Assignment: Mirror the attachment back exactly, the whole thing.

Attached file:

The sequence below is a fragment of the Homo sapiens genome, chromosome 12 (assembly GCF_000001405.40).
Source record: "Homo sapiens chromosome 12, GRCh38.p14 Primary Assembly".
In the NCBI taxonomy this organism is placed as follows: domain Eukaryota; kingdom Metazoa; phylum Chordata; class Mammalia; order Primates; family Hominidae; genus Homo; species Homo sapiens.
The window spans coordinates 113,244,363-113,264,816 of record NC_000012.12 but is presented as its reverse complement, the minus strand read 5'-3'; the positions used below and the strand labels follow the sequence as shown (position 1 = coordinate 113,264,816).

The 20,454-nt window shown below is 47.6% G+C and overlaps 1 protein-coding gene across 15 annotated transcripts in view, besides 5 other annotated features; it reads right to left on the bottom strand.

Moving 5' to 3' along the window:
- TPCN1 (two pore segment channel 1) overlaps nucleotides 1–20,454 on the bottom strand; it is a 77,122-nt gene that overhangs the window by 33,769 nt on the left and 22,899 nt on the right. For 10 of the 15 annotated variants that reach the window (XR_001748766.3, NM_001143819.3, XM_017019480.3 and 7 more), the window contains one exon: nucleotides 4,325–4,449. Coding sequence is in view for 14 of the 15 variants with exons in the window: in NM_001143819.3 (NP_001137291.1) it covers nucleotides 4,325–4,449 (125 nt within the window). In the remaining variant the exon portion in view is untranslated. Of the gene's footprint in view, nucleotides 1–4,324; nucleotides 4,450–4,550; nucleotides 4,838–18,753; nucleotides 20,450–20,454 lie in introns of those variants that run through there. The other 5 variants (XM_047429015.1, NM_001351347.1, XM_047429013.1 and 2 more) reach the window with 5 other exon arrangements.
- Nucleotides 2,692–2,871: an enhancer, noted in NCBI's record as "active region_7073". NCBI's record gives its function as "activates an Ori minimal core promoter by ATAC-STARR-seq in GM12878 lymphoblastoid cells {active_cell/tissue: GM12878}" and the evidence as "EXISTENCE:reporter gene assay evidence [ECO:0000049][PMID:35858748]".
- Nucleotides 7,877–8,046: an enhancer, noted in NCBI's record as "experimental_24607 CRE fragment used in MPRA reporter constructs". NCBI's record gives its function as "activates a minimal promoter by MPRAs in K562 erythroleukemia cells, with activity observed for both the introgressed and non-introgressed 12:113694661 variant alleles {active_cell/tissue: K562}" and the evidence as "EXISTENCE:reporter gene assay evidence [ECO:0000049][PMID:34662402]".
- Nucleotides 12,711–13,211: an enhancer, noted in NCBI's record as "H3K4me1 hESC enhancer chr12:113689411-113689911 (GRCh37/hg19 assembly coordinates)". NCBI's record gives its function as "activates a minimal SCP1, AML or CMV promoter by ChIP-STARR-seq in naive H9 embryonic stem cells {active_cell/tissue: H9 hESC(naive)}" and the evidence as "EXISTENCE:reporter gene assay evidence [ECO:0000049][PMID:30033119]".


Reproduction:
The sequence below is a fragment of the Homo sapiens genome, chromosome 12 (assembly GCF_000001405.40).
Source record: "Homo sapiens chromosome 12, GRCh38.p14 Primary Assembly".
In the NCBI taxonomy this organism is placed as follows: domain Eukaryota; kingdom Metazoa; phylum Chordata; class Mammalia; order Primates; family Hominidae; genus Homo; species Homo sapiens.
The window spans coordinates 113,244,363-113,264,816 of record NC_000012.12 but is presented as its reverse complement, the minus strand read 5'-3'; the positions used below and the strand labels follow the sequence as shown (position 1 = coordinate 113,264,816).

The 20,454-nt window shown below is 47.6% G+C and overlaps 1 protein-coding gene across 15 annotated transcripts in view, besides 5 other annotated features; it reads right to left on the bottom strand.

Moving 5' to 3' along the window:
- TPCN1 (two pore segment channel 1) overlaps nucleotides 1–20,454 on the bottom strand; it is a 77,122-nt gene that overhangs the window by 33,769 nt on the left and 22,899 nt on the right. For 10 of the 15 annotated variants that reach the window (XR_001748766.3, NM_001143819.3, XM_017019480.3 and 7 more), the window contains one exon: nucleotides 4,325–4,449. Coding sequence is in view for 14 of the 15 variants with exons in the window: in NM_001143819.3 (NP_001137291.1) it covers nucleotides 4,325–4,449 (125 nt within the window). In the remaining variant the exon portion in view is untranslated. Of the gene's footprint in view, nucleotides 1–4,324; nucleotides 4,450–4,550; nucleotides 4,838–18,753; nucleotides 20,450–20,454 lie in introns of those variants that run through there. The other 5 variants (XM_047429015.1, NM_001351347.1, XM_047429013.1 and 2 more) reach the window with 5 other exon arrangements.
- Nucleotides 2,692–2,871: an enhancer, noted in NCBI's record as "active region_7073". NCBI's record gives its function as "activates an Ori minimal core promoter by ATAC-STARR-seq in GM12878 lymphoblastoid cells {active_cell/tissue: GM12878}" and the evidence as "EXISTENCE:reporter gene assay evidence [ECO:0000049][PMID:35858748]".
- Nucleotides 7,877–8,046: an enhancer, noted in NCBI's record as "experimental_24607 CRE fragment used in MPRA reporter constructs". NCBI's record gives its function as "activates a minimal promoter by MPRAs in K562 erythroleukemia cells, with activity observed for both the introgressed and non-introgressed 12:113694661 variant alleles {active_cell/tissue: K562}" and the evidence as "EXISTENCE:reporter gene assay evidence [ECO:0000049][PMID:34662402]".
- Nucleotides 12,711–13,211: an enhancer, noted in NCBI's record as "H3K4me1 hESC enhancer chr12:113689411-113689911 (GRCh37/hg19 assembly coordinates)". NCBI's record gives its function as "activates a minimal SCP1, AML or CMV promoter by ChIP-STARR-seq in naive H9 embryonic stem cells {active_cell/tissue: H9 hESC(naive)}" and the evidence as "EXISTENCE:reporter gene assay evidence [ECO:0000049][PMID:30033119]".